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Nessie's Loch Ness Times

The Friendliest NewsPaper on the WWW

Established December 3rd, 1996
         Saturday 13th October 2001
Issue No 252

Death Row Sam Free


Sam, the West Highland Terrier - condemned to death for barking - has been freed on bail.

He will now receive behaviour training with the National Canine Defence League to try and control his barking rather than going straight home to his anxious owners. Justice of the Peace John Logan - who originally condemned Sam to death - agreed to free him from kennels pending the appeal against death. Anxious owner William Shaw was not at the hearing but his lawyer Lynn Bentley said they were happy he had been released from kennels for retraining. She said outside the court: "The application was granted on the basis that Sam would be taken to the National Canine Defence League in West Calder for some work with animal behaviourists. "The long term hope is that this will help Sam and help him to be returned to the Shaw family. Mr Shaw is finding this all very stressful." The request for freedom pending the full High Court appeal was made at a brief private hearing at Aberdeen District Court. Sam's bid for bail at the High Court in Edinburgh was withdrawn last Tuesday to allow the district court review. It is hoped the full appeal at the High Court against the destruction order placed on the little dog will be heard before the end of November. The eight year old dog was taken from his shocked owners pending an appeal against the death sentence. French film legend Birgitte Bardot and leading lawyer Donald Findlay have offered their support to Sam. William bought Sam as a comfort to his Alzheimer's sufferer wife before she died. He said: "I was hoeful Sam would be released thanks to all the support we have had. "I never thought they would kill the dog because he annoys a neighbour. It's an absolute disgrace. "Hopefully they will not go through with it - Sam's part of the family." Sam had made himself at home at Mrs Murray's Dog and Cats Home in Aberdeen where his cage was adorned with good luck cards including an SOS - Save Our Same - message. Superintendant Jack Carle said: "We are sorry to see Sam go, he has been a good client. He's in perfect health and makes very little noise - we have dogs that are a lot noisier."

Chisholm Gathering

Three hundred Chisholms from throughout the world, led by their chief, celebrated their longest reunion recently since the clan lands were sold around a century ago. They answered the fiery cross from Canada, the US, Australia, New Zealand, England - and even France - besides their homeland. The clansfolk also celebrated the 50th birthday of the Clan Chisholm Society, which has held reunions periodically since its foundation. Inverness kiltmaker Duncan Chisholm, past president and now honorary vice president of the society, which he joined in 1951 as a 10 year old, said: "This is the first clan gathering since 1996, when we held a four day event. "In the past we used to hold gatherings over weekends, but this year we felt we had to stretch it to a week, to make it worthwhile for members from overseas." The clan members assembled at the Chieftain Hotel, Inverness, where many were also staying. Some stayed at the former Chisholm clan seat, Erchless Castle, near Beauly, rented for the week from its present owner Maurice Robson, who also owns 10,000 acres at Erchless and a further 19,000 acres at Inverbroom. "The Robsons have always made Chisholms welcome to see over the castle throughout the years," added Mr Chisholm. The castle was inherited by Edmund Chisholm-Batten, on the death of the last chief of the male line, Roderick Chisholm, in 1887. Chisholm-Batten eventually sold it to a Russian baron, who made his reputation locally by raising a prize dairy herd.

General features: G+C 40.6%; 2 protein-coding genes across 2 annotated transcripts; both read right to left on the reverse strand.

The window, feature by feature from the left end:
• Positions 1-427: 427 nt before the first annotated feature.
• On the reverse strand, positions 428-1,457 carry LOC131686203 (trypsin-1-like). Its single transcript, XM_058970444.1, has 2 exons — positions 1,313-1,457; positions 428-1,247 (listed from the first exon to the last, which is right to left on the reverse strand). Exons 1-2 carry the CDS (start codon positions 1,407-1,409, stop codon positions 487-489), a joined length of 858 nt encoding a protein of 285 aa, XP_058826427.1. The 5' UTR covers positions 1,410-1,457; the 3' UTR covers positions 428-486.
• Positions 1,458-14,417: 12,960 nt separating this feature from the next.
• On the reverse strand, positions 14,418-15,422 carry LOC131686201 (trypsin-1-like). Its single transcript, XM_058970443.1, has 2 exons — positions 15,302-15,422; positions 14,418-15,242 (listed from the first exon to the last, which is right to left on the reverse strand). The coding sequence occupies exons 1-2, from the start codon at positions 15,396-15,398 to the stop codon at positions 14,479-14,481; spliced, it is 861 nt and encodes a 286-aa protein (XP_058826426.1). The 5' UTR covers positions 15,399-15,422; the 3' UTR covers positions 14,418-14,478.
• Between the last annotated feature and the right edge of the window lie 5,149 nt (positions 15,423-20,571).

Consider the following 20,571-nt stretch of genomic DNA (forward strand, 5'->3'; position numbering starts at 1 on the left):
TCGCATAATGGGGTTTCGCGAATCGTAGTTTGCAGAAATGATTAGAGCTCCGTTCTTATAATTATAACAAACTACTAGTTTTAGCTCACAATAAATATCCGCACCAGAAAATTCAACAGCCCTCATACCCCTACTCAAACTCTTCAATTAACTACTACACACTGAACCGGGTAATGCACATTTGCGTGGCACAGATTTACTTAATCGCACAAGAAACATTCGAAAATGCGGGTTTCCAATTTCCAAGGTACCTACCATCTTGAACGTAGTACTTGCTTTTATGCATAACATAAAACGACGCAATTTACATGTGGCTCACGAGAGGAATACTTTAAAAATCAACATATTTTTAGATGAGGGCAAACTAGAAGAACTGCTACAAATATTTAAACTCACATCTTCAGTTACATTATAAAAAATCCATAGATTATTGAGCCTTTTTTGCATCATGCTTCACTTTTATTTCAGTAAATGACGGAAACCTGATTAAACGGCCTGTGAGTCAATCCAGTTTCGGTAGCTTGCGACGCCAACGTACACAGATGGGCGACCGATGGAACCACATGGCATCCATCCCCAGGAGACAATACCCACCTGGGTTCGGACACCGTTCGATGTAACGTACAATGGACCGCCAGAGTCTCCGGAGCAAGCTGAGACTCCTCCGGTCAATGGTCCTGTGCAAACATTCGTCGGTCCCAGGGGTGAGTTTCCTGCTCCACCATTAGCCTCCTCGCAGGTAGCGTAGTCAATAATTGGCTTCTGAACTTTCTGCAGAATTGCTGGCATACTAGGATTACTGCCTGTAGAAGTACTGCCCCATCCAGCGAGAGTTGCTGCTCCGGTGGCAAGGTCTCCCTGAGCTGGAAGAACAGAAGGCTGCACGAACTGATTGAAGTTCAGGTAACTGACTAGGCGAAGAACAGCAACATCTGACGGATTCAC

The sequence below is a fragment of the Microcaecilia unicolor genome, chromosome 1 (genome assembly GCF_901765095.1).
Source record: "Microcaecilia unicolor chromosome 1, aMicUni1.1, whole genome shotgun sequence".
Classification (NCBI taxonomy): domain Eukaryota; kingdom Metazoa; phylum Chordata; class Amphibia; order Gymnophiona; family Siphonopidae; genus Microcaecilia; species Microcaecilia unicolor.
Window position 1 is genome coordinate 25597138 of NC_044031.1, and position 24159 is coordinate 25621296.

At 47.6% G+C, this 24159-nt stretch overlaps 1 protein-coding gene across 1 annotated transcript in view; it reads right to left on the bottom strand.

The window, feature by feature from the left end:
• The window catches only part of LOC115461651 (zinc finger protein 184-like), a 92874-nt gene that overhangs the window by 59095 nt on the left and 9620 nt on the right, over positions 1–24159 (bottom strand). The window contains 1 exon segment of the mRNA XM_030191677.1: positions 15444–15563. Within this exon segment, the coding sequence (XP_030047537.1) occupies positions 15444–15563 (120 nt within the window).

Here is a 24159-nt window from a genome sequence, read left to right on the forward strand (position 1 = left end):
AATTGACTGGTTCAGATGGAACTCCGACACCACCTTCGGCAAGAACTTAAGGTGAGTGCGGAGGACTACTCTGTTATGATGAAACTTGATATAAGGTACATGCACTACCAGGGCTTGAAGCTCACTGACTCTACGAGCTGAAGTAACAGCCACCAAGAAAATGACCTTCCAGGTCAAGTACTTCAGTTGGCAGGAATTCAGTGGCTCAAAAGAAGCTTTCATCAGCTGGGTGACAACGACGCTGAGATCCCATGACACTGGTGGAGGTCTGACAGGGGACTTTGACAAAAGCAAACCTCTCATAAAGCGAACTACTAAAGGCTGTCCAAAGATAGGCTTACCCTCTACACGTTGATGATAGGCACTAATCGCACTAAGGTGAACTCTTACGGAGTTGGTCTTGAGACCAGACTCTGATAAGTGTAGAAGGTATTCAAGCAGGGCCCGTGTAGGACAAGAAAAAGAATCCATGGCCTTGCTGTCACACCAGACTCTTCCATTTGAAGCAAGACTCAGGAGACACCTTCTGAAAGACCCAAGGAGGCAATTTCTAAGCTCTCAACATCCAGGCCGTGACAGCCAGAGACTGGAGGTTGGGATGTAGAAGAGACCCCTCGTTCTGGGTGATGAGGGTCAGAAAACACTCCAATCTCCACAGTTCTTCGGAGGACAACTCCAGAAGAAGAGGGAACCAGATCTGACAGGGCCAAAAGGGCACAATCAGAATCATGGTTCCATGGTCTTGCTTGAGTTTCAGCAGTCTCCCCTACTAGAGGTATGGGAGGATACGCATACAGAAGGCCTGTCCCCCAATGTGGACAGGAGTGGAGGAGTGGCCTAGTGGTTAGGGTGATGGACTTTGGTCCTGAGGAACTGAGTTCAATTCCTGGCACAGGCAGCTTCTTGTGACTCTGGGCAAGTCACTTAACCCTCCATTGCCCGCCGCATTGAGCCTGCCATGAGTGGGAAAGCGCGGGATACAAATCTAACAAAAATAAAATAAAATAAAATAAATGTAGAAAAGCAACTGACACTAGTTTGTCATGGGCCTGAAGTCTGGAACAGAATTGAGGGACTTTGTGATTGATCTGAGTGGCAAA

Dolphin Mascot Adopted

The players of the American Football team the "Moray Firth Dolphins", based in Inverness, have adopted one of the young wild dolphins in the Moray Firth as their team mascot. The "Moray Firth Dolphins" are a young team that started playing in the summer of 2000. The team is made up of local youngsters, both male and female and has had a successful year training and playing up until this summer. The emphasis of the team sport lies on attracting local youngsters from the Inverness area, to compete in a fast, challenging and exciting sport. It is seen as a community effort, creating fair and open games with other teams based in the Highlands and Central Belt of Scotland. The adopting of a "life mascot" is seen as an important part of the team's effort to also show interest in their local natural environment, and to highlight the plight of the local dolphin population, that is of national and international importance. The adopting was done in Inverness at Moray Firth Cruises, one of the team's sponsors. The chosen dolphin is called Whisky, the baby of the bunch. Whisky was first identified in 1994 and is the second calf of Happy Dragon. The pair are regularly seen throughout the Moray Firth.

A National Asset

A bid is being made to have a man made feature on an east Caithness cliff listed as of national importance and taken under the guardianship of Historic Scotland. Wick Society have regularly repaired Whaligoe Steps, a 200 year old stone staircase leading down to a one time harbour used by herring fishers. Members of the group have replaced stones damaged by vandals and restored collapsed sections of the retaining stone wall at the foot of the steps. Their stalwart efforts were officially recognised in 1992 when the society won an award in a nationwide environmental competition. Chairman Iain Sutherland said it was an ongoing battle to stem the natural erosion of the steps. He believes it is iniquitous that the work is left to a small local group. Speaking after helping complete another major restoration of the 320 step feature, he said: "Whaligoe Steps is unique and there is no doubt that it is of national importance in historical and architectural terms. "There is not a feature of its size like it anywhere in the country. I know of steps on a Cornish cliff face, but they are only about half as high. "This is a national treasure and should be cared for accordingly." The staircase, which was used by fisherwomen to haul up the creels of herring landed at the harbour, is a popular attraction.